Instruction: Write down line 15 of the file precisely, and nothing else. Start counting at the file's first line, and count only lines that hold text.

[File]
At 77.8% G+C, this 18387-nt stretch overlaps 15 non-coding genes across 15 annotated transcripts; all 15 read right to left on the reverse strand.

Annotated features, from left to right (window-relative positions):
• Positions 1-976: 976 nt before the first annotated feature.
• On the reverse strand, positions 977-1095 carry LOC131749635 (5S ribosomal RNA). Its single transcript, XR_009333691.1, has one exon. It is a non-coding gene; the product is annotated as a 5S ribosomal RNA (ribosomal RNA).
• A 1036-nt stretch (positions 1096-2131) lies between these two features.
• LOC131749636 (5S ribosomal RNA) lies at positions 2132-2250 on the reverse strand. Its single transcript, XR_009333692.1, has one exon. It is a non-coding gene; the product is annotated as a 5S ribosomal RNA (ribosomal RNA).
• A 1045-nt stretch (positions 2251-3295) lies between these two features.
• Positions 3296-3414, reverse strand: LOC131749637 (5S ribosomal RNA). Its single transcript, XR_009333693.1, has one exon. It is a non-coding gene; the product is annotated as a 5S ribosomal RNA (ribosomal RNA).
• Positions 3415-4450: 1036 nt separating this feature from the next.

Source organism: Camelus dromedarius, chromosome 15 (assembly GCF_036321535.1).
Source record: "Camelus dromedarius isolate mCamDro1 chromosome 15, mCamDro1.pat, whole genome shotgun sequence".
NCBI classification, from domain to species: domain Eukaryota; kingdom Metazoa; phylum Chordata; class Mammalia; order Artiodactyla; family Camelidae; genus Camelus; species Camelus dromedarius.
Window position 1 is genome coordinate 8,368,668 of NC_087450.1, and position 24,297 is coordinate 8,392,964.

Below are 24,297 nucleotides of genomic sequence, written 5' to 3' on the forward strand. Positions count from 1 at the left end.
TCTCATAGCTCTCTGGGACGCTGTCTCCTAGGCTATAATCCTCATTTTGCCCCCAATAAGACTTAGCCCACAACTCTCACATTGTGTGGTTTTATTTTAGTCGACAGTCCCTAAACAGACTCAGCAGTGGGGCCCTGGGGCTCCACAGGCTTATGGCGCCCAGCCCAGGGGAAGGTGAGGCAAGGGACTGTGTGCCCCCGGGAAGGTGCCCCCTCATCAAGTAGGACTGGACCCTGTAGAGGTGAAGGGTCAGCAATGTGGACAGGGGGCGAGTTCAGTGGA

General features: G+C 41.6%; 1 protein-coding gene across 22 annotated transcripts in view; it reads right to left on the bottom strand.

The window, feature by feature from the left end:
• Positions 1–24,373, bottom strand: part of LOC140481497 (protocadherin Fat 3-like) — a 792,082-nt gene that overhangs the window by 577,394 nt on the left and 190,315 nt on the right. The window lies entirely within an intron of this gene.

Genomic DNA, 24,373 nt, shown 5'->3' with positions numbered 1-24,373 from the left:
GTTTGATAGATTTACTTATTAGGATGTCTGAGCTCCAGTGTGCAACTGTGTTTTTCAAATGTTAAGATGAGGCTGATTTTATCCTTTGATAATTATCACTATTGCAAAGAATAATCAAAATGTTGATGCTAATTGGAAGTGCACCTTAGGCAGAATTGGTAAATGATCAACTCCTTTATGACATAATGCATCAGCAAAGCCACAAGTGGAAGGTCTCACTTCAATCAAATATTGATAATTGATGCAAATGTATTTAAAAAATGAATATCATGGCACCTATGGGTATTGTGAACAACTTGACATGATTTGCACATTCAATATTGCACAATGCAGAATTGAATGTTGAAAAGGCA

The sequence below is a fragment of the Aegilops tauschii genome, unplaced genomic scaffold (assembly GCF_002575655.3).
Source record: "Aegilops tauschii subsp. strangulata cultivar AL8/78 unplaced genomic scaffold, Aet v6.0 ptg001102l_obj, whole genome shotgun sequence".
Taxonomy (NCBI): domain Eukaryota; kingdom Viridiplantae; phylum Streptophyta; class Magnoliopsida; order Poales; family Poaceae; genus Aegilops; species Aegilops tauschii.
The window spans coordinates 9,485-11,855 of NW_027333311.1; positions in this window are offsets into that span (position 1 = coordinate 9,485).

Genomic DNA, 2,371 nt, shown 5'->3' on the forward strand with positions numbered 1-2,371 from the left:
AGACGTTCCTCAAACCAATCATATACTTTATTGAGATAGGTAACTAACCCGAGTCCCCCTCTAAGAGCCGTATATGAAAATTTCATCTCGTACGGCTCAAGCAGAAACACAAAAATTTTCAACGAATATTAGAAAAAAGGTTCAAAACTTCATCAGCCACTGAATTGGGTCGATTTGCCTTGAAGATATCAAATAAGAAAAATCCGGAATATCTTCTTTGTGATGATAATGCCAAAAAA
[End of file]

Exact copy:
TCTCATAGCTCTCTGGGACGCTGTCTCCTAGGCTATAATCCTCATTTTGCCCCCAATAAGACTTAGCCCACAACTCTCACATTGTGTGGTTTTATTTTAGTCGACAGTCCCTAAACAGACTCAGCAGTGGGGCCCTGGGGCTCCACAGGCTTATGGCGCCCAGCCCAGGGGAAGGTGAGGCAAGGGACTGTGTGCCCCCGGGAAGGTGCCCCCTCATCAAGTAGGACTGGACCCTGTAGAGGTGAAGGGTCAGCAATGTGGACAGGGGGCGAGTTCAGTGGA